Sharari, Śarāri: 11 definitions
Sharari means something in Hinduism, Sanskrit, biology. If you want to know the exact meaning, history, etymology or English translation of this term then check out the descriptions on this page. Add your comment or reference to a book if you want to contribute to this summary article.
The Sanskrit term Śarāri can be transliterated into English as Sarari or Sharari, using the IAST transliteration scheme (?).
Ayurveda (science of life)Source: Wisdom Library: Āyurveda and botany
Śarāri (शरारि) is a Sanskrit word referring to “a kind of heron” (“skimmer”). The meat of this animal is part of the māṃsavarga (‘group of flesh’), which is used throughout Ayurvedic literature. The animal Śarāri is part of the sub-group named Ambucārin, refering to animals “which move on waters”. It was classified by Caraka in his Carakasaṃhitā sūtrasthāna (chapter 27), a classical Ayurvedic work. Caraka defined such groups (vargas) based on the dietic properties of the substance.Source: Shodhganga: Portrayal of Animal Kingdom (Tiryaks) in Epics An Analytical study
Śarari (शररि) [=Śarāri?] refers to the Lesser Whistling teal (Dendrocygna Javanica), according to scientific texts such as the Mṛgapakṣiśāstra (Mriga-pakshi-shastra) or “the ancient Indian science of animals and birds” by Hamsadeva, containing the varieties and descriptions of the animals and birds seen in the Sanskrit Epics such as the Ramayana and Mahabharata.
Āyurveda (आयुर्वेद, ayurveda) is a branch of Indian science dealing with medicine, herbalism, taxology, anatomy, surgery, alchemy and related topics. Traditional practice of Āyurveda in ancient India dates back to at least the first millenium BC. Literature is commonly written in Sanskrit using various poetic metres.
Purana and Itihasa (epic history)Source: archive.org: Puranic Encyclopedia
Śarāri (शरारि).—A monkey, who accompanied Hanūmān to the southern regions in search of Sītā. (Vālmīki Rāmāyaṇa, Kiṣkindhā Kāṇḍa, Canto 44).
The Purana (पुराण, purāṇas) refers to Sanskrit literature preserving ancient India’s vast cultural history, including historical legends, religious ceremonies, various arts and sciences. The eighteen mahapuranas total over 400,000 shlokas (metrical couplets) and date to at least several centuries BCE.
Biology (plants and animals)Source: Google Books: CRC World Dictionary (Regional names)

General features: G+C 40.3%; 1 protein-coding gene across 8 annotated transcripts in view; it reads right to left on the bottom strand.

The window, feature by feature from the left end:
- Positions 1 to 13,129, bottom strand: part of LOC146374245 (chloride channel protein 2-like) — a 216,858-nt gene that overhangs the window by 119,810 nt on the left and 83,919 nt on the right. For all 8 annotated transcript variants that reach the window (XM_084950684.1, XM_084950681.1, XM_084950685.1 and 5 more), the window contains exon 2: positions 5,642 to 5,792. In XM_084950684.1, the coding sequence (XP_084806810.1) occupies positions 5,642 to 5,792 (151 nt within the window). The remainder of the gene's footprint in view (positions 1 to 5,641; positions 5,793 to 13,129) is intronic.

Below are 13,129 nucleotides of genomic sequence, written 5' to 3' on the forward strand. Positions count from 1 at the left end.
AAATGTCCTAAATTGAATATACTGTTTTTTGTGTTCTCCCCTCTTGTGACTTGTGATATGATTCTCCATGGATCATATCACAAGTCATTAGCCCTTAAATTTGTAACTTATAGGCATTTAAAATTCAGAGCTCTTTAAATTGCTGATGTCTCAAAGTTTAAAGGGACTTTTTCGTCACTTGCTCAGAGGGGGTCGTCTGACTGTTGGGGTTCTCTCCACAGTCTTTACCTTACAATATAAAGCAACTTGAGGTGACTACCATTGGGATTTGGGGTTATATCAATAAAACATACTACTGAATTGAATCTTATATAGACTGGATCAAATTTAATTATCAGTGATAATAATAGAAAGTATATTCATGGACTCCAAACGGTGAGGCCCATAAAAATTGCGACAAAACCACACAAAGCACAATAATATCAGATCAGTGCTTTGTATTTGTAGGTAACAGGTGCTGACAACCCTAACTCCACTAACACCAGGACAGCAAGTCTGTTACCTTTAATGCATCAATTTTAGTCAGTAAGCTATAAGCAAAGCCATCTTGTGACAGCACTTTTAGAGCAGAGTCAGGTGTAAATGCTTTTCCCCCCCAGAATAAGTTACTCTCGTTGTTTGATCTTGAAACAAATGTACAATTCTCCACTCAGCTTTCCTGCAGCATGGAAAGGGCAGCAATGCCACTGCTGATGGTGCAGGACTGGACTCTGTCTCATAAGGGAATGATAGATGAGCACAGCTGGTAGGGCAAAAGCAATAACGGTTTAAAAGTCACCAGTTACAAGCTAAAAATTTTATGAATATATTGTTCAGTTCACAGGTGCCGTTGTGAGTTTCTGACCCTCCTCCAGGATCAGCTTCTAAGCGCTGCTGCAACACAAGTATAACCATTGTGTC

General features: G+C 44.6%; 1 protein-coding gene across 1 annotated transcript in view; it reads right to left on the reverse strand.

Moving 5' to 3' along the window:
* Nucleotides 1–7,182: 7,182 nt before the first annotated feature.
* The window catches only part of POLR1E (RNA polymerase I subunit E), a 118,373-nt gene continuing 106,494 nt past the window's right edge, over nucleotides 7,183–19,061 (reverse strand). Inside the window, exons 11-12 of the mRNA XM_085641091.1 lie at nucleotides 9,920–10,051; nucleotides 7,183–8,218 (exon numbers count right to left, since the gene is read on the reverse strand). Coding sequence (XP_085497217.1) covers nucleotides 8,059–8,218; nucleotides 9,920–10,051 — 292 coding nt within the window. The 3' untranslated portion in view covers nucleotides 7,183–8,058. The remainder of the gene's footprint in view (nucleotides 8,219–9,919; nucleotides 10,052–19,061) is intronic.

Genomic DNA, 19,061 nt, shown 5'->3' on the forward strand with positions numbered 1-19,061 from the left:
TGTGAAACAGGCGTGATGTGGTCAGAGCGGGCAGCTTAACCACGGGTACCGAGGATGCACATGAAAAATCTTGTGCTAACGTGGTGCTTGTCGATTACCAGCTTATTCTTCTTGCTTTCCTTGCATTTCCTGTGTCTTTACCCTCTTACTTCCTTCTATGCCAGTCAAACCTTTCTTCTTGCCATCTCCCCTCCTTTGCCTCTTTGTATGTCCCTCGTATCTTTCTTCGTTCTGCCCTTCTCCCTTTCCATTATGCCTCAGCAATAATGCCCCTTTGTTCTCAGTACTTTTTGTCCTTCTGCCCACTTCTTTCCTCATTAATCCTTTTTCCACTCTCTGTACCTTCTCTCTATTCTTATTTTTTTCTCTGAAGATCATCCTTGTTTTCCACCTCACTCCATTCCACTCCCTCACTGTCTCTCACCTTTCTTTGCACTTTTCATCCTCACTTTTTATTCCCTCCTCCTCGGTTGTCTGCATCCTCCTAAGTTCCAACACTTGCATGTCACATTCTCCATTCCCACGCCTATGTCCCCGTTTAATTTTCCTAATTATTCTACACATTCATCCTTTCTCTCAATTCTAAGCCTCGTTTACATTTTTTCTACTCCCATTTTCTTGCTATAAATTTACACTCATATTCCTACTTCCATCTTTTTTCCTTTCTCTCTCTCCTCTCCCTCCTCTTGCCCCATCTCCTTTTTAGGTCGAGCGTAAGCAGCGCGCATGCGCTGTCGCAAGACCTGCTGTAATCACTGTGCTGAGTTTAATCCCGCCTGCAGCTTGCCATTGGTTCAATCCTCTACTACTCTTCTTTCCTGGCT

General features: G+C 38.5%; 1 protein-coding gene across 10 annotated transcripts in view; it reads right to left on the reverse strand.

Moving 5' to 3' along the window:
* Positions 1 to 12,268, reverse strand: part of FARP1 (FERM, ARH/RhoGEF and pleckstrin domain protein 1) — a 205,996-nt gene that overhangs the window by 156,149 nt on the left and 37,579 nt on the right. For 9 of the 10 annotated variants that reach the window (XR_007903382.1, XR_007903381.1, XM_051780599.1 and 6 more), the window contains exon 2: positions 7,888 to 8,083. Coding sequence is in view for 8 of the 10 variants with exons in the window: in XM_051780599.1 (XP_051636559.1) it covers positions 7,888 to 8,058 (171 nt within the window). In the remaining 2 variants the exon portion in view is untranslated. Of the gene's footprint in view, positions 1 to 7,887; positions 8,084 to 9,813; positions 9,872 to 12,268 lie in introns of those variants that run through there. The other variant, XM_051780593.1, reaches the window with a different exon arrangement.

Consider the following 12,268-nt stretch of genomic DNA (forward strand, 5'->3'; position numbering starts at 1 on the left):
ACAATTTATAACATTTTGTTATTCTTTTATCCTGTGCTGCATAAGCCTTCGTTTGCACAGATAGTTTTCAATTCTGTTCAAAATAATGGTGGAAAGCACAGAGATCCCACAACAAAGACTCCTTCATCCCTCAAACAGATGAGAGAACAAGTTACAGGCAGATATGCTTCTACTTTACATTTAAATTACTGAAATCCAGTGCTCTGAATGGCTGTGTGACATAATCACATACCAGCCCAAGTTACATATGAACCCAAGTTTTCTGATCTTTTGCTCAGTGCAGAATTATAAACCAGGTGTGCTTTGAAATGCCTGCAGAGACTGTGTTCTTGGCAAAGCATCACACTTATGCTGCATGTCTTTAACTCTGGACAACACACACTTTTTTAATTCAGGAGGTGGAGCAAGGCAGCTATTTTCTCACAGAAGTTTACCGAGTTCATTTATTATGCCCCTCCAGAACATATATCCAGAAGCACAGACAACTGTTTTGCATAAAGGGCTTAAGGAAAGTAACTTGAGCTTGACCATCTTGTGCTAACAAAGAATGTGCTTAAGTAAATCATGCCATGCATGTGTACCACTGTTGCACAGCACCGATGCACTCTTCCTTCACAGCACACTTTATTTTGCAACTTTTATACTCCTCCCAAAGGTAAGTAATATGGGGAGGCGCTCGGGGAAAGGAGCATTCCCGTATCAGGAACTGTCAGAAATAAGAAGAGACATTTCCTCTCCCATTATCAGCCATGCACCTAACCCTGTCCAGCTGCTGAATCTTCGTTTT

Sarari in India is the name of a plant defined with Heteropogon contortus in various botanical sources. This page contains potential references in Ayurveda, modern medicine, and other folk traditions or local practices It has the synonym Andropogon allionii DC. (among others).
Example references for further research on medicinal uses or toxicity (see latin names for full list):
· Flora van Nederlandsch Indië (1857)
· Journal of Cytology and Genetics (1983)
· Enum. Pl. (1933)
· Anales del Museo Nacional de Buenos Aires (1904)
· Species Plantarum ed. 1
· Flora Indica; or descriptions … (1820)
If you are looking for specific details regarding Sarari, for example side effects, health benefits, chemical composition, diet and recipes, extract dosage, pregnancy safety, have a look at these references.
This sections includes definitions from the five kingdoms of living things: Animals, Plants, Fungi, Protists and Monera. It will include both the official binomial nomenclature (scientific names usually in Latin) as well as regional spellings and variants.
Languages of India and abroad
Sanskrit dictionarySource: Cologne Digital Sanskrit Dictionaries: Shabda-Sagara Sanskrit-English Dictionary
(-riḥ) A sort of bird, commonly the Ali or Sarali, (Turdus ginginianus.) E. śara water or mischief, ṛ to go, aff. i; also la being substituted, śarāli, &c.Source: Cologne Digital Sanskrit Dictionaries: Benfey Sanskrit-English Dictionary
Śarāri (शरारि).—śarāli śarāli, see śarāṭi.Source: Cologne Digital Sanskrit Dictionaries: Cappeller Sanskrit-English Dictionary
Śarāri (शरारि).—[feminine] a kind of heron.
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Śarārī (शरारी).—[feminine] a kind of heron.Source: Cologne Digital Sanskrit Dictionaries: Monier-Williams Sanskrit-English Dictionary
1) Śarāri (शरारि):—[from śarāṭi] f. the Śarāli bird (= śarāṭi), [Kāvya literature]
2) Śarārī (शरारी):—[from śarāṭi] f. idem, [Suśruta]
3) Sarārī (सरारी):—See kṛmi-s.Source: Cologne Digital Sanskrit Dictionaries: Yates Sanskrit-English Dictionary
Śarāri (शरारि):—[śarā+ri] (riḥ) 2. f. A sort of thrush.
[Sanskrit to German]
Sanskrit, also spelled संस्कृतम् (saṃskṛtam), is an ancient language of India commonly seen as the grandmother of the Indo-European language family (even English!). Closely allied with Prakrit and Pali, Sanskrit is more exhaustive in both grammar and terms and has the most extensive collection of literature in the world, greatly surpassing its sister-languages Greek and Latin.
Kannada-English dictionarySource: Alar: Kannada-English corpus
Śarāri (ಶರಾರಿ):—[noun] the bird Turdus ginginianus.
Kannada is a Dravidian language (as opposed to the Indo-European language family) mainly spoken in the southwestern region of India.
See also (Relevant definitions)
Search found 6 books and stories containing Sharari, Śarāri, Sarari, Śarārī, Sarārī; (plurals include: Shararis, Śarāris, Sararis, Śarārīs, Sarārīs). You can also click to the full overview containing English textual excerpts. Below are direct links for the most relevant articles:
Animal Kingdom (Tiryak) in Epics (by Saranya P.S)
Ramayana of Valmiki (by Hari Prasad Shastri)
Chapter 41 - Sugriva sends out other Monkeys to explore the Southern Region < [Book 4 - Kishkindha-kanda]
Sushruta Samhita, volume 1: Sutrasthana (by Kaviraj Kunja Lal Bhishagratna)
The Devi Bhagavata Purana (by Swami Vijñanananda)
Rasa Jala Nidhi, vol 5: Treatment of various afflictions (by Bhudeb Mookerjee)
Puranic encyclopaedia (by Vettam Mani)